Synopses & Reviews
Iris Oakley, pregnant and still recovering from her husbands murder, wants only to carry on as a keeper at Finley Memorial Zoo in Vancouver, Washington. But she is confronted by a terrifying situation: alone and with no elephant expertise, she must rescue her boss, Kevin Wallace, from being mauled by a zoo elephant. Though she gets him to safety, he dies of his injuries. No one understands why reliable old Damrey attacked the foreman, and Iris inadvertently misdirects the investigation. As zoo staff descend into anxiety and animosity, the welfare of the animals is threatened, as well as the lives of keepers. Rattled coworkers nominate Iris to find out whats going on. She finds a surprising number of motives to kill the foreman, but Damrey, the elephant, doesnt have one. Despite the distraction of trying to construct her new life as a single mother, Iris discovers that the elephant keepers are locked in a bitter feud, the new veterinarian is keeping secrets, and an old flame still hates Wallace. New-born clouded leopard cubs cheer up the troubled staff, but even that has its dark side. Adding to the chaos, animal rights activists are picketing the zoo. They want the elephants sent to a sanctuary, but is that a better option for them than the improved exhibit that is on the drawing board? Why isnt that exhibit under construction as planned? A new foreman shows up with alarming ideas, the police keep dropping by, and animals are disappearing into thin air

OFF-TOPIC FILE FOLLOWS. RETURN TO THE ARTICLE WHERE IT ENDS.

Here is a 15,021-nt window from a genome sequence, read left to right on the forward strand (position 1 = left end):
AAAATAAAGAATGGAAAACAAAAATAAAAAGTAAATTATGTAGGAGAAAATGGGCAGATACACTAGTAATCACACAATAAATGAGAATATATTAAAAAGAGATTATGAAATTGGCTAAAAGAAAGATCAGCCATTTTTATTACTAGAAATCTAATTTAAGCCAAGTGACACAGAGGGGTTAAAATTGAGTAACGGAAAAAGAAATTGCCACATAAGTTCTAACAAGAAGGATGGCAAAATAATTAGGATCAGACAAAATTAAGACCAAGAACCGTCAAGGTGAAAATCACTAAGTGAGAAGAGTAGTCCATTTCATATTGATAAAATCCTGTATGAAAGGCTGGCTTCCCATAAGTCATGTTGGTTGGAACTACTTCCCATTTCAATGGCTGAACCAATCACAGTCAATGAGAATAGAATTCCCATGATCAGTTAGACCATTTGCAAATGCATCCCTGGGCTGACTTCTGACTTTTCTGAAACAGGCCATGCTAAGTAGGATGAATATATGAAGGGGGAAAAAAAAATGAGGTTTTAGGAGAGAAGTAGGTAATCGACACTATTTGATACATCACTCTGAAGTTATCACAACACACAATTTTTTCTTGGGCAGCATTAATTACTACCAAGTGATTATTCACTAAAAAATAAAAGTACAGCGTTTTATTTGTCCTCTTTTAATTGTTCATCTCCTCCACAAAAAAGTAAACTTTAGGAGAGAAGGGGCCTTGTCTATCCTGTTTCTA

Pregnant and still recovering from her husband's murder, zoo keeper Iris Oakley must rescue her boss from being mauled by a zoo elephant. She gets the man to safety, but he dies of his injuries. No one understands why the reliable elephant attacked. Iris's coworkers nominate her to find out why.
About the Author
Ann Littlewood was a zoo keeper in Portland, Oregon for twelve years. She raised lions and cougars, an orangutan; and native mammals, as well as parrots, penguins, and a multitude of owls. The financial realities of raising primates (two boys of her own) led Ann to exchange a hose and rubber boots for a briefcase and pantsuit in the healthcare industry. Ann has maintained her membership in the American Association of Zookeepers and has kept in touch with the zoo world by visiting zoos and through friendships with zoo staffers.